Con­di­tions on aid and loans usu­ally for­feit states’ au­thor­ity in gov­ern­ing their own econ­omy, as na­tional eco­nomic poli­cies are pre­de­ter­mined un­der the loan pack­ages. This ul­ti­mately shifts regulation of na­tional economies from state gov­ern­ments to the Washington in­sti­tu­tion in which African de­vel­op­ing coun­tries hold lit­tle vot­ing power.

The num­ber of emerg­ing coun­tries de­pend­ing on the World Bank fund­ing has dras­ti­cally de­clined over the past 10 years. This has mainly been due to in­creas­ingly at­trac­tive al­ter­na­tive sources of fi­nanc­ing.

The bank has been ren­dered ir­rel­e­vant as pri­vate cap­i­tal flows to the de­vel­op­ing world have grown on the back of gov­ern­ments is­su­ing sov­er­eign bonds. Its role has grad­u­ally become one of an aid agency deal­ing with a smaller group of low-in­come, frag­ile states.

A new gen­er­a­tion of in­sti­tu­tions, spear­headed by emerg­ing mar­ket gov­ern­ments led by China, is fur­ther threat­en­ing the tra­di­tional mul­ti­lat­eral in­sti­tu­tions.

This is what lies be­hind the World Bank’s ef­forts to re­po­si­tion it­self from be­ing a lender for ma­jor de­vel­op­ment projects re­ly­ing on fund­ing states, to a bro­ker for pri­vate sec­tor in­vest­ment. This would shift the in­sti­tu­tion away from be­ing a body that dis­burses de­vel­op­ment aid to one that mo­bilises in­vest­ment.

But the World Bank’s pro­posed repo­si­tion­ing will have a num­ber of neg­a­tive im­pli­ca­tions for coun­tries in Africa.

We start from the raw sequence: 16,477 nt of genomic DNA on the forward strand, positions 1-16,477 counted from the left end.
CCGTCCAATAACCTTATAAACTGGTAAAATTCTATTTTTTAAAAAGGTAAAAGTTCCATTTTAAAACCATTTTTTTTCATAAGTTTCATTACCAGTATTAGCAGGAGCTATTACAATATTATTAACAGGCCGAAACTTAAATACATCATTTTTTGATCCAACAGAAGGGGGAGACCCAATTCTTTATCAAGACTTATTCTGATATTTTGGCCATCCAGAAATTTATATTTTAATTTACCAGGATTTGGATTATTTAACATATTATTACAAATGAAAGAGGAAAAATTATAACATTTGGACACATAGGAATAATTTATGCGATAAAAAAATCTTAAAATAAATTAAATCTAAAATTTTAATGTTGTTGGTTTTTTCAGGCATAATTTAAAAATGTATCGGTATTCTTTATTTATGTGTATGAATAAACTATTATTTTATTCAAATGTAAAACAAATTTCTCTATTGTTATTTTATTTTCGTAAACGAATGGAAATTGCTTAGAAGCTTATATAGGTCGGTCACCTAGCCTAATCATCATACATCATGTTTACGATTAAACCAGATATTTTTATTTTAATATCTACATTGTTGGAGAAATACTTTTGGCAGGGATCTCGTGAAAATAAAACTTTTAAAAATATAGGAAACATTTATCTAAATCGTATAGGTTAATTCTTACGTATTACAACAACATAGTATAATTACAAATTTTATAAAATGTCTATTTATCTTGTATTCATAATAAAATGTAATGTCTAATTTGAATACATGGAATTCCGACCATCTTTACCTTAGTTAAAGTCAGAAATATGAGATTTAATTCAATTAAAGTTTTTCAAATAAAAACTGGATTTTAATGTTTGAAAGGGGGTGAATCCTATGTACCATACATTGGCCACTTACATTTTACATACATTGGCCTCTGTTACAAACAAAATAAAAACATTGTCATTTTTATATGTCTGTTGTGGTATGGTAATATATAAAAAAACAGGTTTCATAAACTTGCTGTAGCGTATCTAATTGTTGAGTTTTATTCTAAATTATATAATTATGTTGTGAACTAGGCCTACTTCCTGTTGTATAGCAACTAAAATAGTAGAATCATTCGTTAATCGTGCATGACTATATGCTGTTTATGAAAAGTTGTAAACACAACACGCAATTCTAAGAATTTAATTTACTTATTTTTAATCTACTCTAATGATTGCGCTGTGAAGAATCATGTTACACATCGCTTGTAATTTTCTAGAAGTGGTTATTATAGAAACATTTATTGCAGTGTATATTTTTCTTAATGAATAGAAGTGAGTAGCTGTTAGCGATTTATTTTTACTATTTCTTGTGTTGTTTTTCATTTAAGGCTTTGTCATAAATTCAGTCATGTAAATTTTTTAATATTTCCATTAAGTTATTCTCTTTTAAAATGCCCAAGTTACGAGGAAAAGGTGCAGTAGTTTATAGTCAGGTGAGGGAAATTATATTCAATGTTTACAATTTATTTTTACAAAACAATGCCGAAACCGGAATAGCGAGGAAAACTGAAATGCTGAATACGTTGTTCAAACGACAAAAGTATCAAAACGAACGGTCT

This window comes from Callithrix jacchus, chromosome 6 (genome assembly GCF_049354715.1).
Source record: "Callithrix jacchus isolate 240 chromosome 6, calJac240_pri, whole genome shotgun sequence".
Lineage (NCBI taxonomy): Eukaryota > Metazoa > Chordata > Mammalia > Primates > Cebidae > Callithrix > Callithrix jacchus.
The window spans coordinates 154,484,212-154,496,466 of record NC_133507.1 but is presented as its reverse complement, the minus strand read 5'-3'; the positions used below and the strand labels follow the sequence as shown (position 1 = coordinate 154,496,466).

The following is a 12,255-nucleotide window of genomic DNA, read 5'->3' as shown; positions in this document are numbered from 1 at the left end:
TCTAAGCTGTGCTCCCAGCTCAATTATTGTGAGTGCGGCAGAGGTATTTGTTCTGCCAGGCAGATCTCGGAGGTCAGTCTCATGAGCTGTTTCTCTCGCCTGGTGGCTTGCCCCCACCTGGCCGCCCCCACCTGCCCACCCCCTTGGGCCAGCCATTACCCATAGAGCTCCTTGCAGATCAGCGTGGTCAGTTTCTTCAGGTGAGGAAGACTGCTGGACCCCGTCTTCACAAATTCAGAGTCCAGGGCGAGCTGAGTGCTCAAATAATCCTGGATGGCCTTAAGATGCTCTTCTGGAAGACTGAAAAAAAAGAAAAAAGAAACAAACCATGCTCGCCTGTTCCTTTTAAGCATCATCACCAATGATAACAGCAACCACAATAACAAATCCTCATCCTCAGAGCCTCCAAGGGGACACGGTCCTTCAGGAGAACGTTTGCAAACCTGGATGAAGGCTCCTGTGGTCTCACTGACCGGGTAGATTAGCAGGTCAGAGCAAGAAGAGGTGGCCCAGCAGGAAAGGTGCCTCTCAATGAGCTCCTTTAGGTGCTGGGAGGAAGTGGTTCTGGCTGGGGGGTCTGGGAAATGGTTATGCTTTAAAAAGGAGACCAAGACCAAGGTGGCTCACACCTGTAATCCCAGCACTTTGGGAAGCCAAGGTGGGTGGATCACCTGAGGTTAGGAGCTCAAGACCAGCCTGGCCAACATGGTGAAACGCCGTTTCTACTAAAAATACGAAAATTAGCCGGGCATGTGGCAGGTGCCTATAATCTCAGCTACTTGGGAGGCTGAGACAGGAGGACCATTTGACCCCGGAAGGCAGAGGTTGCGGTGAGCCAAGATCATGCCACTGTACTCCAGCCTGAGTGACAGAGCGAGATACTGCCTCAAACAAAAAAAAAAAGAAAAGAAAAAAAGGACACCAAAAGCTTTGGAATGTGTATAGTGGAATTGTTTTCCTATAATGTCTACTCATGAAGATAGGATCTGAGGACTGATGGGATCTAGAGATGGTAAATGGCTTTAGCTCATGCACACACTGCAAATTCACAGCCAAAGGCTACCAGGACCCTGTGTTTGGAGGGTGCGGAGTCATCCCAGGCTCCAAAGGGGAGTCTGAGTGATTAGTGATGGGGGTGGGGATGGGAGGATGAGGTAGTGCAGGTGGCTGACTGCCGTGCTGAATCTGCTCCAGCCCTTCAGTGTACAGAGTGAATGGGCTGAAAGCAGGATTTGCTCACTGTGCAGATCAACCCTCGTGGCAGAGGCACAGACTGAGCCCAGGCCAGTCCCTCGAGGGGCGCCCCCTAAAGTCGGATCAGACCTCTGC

First, it will fur­ther dis­ad­van­tage de­vel­op­ing na­tions, as most in­vest­ments in Africa are clas­si­fied as risky. This means most in­vestors are un­will­ing to com­mit funds for longer time frames. And, given the high risk as­sess­ment, bor­row­ing will be ex­pen­sive. This, in turn, will push coun­tries fur­ther into debt and ex­pose them to ex­ploita­tion by pri­vate lenders.

Sec­ond, the repo­si­tion­ing from pub­lic to pri­vate fund­ing will fur­ther ce­ment the World Bank’s busi­ness model at the ex­pense of so­cial ben­e­fit. This will un­der­mine the role of the state as the pri­mary provider of es­sen­tial goods and ser­vices, such as health care and ed­u­ca­tion.

Last, it will be al­most im­pos­si­ble for the bank to me­di­ate suc­cess­fully be­tween the in­ter­ests of a global mar­ket sys­tem, de­vel­op­ing coun­try gov­ern­ments and people in liv­ing poverty. This is be­cause projects at­trac­tive for pri­vate in­vest­ment are out of the reach of poor people.

There is no rea­son to be­lieve the bank’s en­vis­aged new role will lead to a re­duc­tion in poverty. The more likely out­come will be that it once again fails to ad­dress in­ter­na­tional cap­i­tal mar­ket short­com­ings. – The Con­ver­sa­tion

Misheck Mutize Lec­turer of fi­nance and Doc­tor of Phi­los­o­phy can­di­date, spe­cial­is­ing in fi­nance, Univer­sity of Cape Town

LOOK­ING TO THE FU­TURE: World Bank pres­i­dent Jim Yong Kim be­lieves a large pro­por­tion of pri­vate cap­i­tal is un­used.